Officials outline possible JEDD

EAST PALESTINE — A clearer picture of how a possible Joint Economic Development District (JEDD) with Unity Township would work took shape during a meeting on Monday.

Village officials outlined the process for those of the public who turned out to ask questions.

In a JEDD, businesses within a designated area of the township included in the JEDD would pay a 1.5 percent income tax to the village that would go into a fund to pay for water and sewer infrastructure provided by the village that would be available to both businesses and township residents.

Revenue from the income tax on township businesses in the JEDD and potential future grants would cover the cost of the infrastructure, meaning that it would be provided at not cost to the village of East Palestine or its residents.

The JEDD would only be for a portion of the township and not the entire township.

The village is seeking a JEDD with the township in order to promote economic growth in the area, making it more of a destination as opposed to a pass-through, Councilman DJ Yokley said.

Yokley also said that a JEDD opens up more grant opportunities in addition to attracting more business to the area with the new infrastructure.

The village is considering extending a water line from the Covington nursing home to the corner of Brookdale Avenue and state Route 14, with the sewer line extended behind the nursing home.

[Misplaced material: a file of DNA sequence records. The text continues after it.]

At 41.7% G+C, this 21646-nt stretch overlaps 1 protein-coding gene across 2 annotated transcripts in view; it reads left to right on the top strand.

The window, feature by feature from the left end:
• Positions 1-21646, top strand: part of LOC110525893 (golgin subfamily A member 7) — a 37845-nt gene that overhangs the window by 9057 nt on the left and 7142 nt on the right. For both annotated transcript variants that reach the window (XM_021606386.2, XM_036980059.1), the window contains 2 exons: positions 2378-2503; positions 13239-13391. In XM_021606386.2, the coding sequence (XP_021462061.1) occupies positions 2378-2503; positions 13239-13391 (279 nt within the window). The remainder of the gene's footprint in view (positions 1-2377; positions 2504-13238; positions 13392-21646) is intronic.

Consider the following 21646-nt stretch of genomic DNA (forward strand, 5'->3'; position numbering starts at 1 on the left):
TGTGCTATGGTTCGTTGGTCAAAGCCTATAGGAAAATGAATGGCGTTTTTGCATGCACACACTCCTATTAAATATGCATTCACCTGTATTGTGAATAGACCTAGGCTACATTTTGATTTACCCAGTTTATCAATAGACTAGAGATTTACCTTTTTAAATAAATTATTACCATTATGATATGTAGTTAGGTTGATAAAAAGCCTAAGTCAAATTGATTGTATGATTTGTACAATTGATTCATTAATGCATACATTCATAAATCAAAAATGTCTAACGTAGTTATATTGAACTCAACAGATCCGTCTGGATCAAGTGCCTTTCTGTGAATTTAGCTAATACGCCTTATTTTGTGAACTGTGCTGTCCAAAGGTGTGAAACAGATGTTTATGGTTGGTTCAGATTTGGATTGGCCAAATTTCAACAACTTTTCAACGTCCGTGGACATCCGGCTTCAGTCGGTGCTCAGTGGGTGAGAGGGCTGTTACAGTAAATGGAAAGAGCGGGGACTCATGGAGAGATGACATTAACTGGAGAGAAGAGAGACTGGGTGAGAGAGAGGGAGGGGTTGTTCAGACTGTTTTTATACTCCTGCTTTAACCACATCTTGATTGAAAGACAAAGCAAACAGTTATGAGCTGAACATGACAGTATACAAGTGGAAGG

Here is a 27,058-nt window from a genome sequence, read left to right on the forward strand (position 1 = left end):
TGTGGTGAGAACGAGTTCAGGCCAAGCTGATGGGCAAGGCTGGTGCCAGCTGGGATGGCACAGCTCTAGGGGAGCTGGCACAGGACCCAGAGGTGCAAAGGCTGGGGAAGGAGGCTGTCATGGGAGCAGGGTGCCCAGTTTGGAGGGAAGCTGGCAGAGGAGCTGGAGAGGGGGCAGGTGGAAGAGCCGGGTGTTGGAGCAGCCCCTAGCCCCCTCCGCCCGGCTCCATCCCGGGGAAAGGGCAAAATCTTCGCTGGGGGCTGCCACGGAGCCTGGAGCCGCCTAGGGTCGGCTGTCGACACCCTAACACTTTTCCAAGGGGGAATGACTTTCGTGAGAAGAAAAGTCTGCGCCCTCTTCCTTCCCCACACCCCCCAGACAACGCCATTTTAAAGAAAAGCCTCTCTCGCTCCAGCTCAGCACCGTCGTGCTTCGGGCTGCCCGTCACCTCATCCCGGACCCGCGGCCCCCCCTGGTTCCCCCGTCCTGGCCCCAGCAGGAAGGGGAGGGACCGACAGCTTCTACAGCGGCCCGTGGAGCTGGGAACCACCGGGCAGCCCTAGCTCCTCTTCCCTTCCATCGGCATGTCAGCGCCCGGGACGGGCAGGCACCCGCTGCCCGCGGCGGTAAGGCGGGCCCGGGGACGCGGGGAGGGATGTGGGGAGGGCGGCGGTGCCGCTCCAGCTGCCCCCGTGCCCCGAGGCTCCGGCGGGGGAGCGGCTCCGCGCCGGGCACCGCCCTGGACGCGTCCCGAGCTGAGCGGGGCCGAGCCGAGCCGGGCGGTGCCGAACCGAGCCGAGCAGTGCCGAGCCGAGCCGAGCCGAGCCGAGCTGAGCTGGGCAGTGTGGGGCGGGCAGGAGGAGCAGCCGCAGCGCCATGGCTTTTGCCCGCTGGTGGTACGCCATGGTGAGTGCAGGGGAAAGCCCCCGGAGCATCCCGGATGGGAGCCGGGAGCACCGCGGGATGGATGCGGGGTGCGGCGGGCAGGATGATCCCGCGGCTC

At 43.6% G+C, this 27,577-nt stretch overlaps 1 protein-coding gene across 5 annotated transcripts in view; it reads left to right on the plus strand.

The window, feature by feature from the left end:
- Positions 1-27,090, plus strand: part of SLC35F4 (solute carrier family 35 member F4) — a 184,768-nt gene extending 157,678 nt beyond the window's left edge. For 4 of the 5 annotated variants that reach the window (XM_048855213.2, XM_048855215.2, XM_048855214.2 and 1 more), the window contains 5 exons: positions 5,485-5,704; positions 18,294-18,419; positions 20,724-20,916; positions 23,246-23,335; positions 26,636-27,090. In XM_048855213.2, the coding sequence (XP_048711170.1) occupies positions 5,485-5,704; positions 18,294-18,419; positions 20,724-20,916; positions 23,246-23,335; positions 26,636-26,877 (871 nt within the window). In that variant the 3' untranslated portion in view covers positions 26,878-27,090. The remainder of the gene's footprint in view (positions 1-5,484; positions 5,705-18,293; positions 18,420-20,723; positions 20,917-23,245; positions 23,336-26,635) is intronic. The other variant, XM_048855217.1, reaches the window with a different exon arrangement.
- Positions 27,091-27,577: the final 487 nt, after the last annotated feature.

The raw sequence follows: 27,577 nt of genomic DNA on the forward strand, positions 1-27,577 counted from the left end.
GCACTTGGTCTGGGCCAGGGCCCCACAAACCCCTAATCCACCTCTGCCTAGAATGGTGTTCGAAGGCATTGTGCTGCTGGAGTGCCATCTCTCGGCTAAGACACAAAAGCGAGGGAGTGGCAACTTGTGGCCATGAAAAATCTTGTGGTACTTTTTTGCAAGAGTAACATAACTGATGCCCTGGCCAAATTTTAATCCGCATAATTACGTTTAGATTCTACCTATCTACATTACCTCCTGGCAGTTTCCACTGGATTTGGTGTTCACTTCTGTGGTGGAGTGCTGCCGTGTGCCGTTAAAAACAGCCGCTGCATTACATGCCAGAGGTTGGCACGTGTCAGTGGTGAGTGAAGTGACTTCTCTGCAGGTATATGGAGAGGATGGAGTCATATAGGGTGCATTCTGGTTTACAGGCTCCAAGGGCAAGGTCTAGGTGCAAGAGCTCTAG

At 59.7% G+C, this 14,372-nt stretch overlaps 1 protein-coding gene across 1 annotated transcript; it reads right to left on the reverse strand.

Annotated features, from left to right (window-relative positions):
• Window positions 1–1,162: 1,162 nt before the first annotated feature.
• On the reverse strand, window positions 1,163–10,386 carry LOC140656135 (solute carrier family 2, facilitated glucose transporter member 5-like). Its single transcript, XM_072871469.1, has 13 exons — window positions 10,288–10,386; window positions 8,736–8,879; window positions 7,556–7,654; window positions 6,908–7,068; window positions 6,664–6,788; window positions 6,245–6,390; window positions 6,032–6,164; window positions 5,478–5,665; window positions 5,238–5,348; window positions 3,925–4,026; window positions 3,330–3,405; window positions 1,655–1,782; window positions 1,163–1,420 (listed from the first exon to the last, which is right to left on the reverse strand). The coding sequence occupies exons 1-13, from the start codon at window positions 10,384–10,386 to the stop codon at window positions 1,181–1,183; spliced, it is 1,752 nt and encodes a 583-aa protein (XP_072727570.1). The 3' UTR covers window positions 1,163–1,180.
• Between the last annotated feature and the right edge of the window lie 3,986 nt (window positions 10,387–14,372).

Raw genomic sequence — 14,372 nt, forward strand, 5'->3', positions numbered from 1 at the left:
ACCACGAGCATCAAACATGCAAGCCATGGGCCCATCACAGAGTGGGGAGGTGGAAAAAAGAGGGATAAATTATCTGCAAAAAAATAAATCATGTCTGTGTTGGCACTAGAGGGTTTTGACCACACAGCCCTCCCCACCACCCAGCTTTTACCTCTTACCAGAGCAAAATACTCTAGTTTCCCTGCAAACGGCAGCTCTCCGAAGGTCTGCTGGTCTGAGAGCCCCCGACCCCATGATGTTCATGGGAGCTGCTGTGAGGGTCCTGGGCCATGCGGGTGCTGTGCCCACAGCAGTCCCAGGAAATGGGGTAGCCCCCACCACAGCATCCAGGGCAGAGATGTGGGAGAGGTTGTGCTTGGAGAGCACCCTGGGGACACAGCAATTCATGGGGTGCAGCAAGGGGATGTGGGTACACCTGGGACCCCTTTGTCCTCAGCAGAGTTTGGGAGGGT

At this point a preliminary JEDD agreement has been put before Unity Township trustees and their attorney to consider, although a few other things still need to be ironed out.

For example, one question brought up by a member of the public during the meeting was whether an East Palestine resident who has a business in the township would pay taxes twice – the 1.5 percent income tax for the JEDD and the village’s 1.5 percent income tax.

(The village’s income tax is separate from the JEDD tax and goes specifically into the village’s general fund, with a portion designated for the police and fire departments.)

Village officials, including Solicitor Dave Powers, were not sure what would happen if a village resident has a business in the JEDD. They agreed that some research would need to be done to determine what would happen in that instance.

Acting Mayor Alan Cohen said that could potentially be negotiated in the JEDD agreement.

Another question brought up during the meeting was how many township residents would be required to tap in to the water and sewer service once it is extended.

Councilman Doug Simpson said that the Environmental Protection Agency requires anyone living within 200 feet of a sewer line to tap into that line.

Those who tap in to the utilities, including businesses in the JEDD, would still need to pay the required tap-in fees, which would go into the village’s water and sewer funds.

Powers pointed out that any tap-in fees would likely be less costly than the cost to repair a failing septic system, which can be close to $10,000.

A couple who own a business in the township expressed concerns during the meeting about how long businesses in the JEDD would need to pay the income tax before seeing the infrastructure installed.

Cohen said there is a possibility that a loan could be taken out with income tax revenue so that the water and sewer lines could be installed sooner as opposed to waiting until enough is available to cover the project.

Cohen stressed during the meeting that the village will not force anyone to participate in the JEDD.

“The people in the JEDD will decide who will be in the JEDD,” he said.

Before a JEDD can be established, it must have approval from the majority of those included in the JEDD area.

Cohen said that the JEDD map can also be drawn to exclude anyone who does not want to participate.